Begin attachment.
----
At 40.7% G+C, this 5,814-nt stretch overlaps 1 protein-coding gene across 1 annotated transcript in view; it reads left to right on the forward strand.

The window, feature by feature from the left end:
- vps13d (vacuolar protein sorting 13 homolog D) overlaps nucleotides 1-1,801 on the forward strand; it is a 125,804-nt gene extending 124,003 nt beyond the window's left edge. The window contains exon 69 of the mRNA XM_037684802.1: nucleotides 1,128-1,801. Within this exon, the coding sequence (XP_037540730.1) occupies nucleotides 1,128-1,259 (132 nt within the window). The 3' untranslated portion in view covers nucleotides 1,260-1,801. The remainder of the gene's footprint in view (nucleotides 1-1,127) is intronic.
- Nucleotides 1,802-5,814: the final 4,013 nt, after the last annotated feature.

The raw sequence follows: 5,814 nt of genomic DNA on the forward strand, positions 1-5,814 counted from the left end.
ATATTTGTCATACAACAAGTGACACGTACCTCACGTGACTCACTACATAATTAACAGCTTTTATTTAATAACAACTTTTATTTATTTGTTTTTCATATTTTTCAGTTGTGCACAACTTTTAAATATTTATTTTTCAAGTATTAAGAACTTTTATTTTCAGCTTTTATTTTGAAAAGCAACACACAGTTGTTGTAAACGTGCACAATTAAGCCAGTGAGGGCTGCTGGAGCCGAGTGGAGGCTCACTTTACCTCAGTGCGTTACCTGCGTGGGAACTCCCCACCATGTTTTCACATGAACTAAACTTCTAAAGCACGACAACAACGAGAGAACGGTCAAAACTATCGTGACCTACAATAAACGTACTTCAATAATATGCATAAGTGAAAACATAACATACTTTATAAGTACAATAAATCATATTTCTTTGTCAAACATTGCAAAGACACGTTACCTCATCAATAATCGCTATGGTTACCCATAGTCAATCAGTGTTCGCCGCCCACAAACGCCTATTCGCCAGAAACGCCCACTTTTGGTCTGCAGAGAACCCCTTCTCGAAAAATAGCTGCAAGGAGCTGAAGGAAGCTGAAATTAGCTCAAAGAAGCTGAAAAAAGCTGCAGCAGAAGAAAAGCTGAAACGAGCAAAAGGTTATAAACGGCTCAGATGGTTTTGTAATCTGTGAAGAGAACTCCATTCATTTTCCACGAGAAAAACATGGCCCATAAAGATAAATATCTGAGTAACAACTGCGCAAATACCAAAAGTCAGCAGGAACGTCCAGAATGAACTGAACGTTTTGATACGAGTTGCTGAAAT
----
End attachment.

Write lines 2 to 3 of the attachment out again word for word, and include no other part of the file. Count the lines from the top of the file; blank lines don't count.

The window, feature by feature from the left end:
- vps13d (vacuolar protein sorting 13 homolog D) overlaps nucleotides 1-1,801 on the forward strand; it is a 125,804-nt gene extending 124,003 nt beyond the window's left edge. The window contains exon 69 of the mRNA XM_037684802.1: nucleotides 1,128-1,801. Within this exon, the coding sequence (XP_037540730.1) occupies nucleotides 1,128-1,259 (132 nt within the window). The 3' untranslated portion in view covers nucleotides 1,260-1,801. The remainder of the gene's footprint in view (nucleotides 1-1,127) is intronic.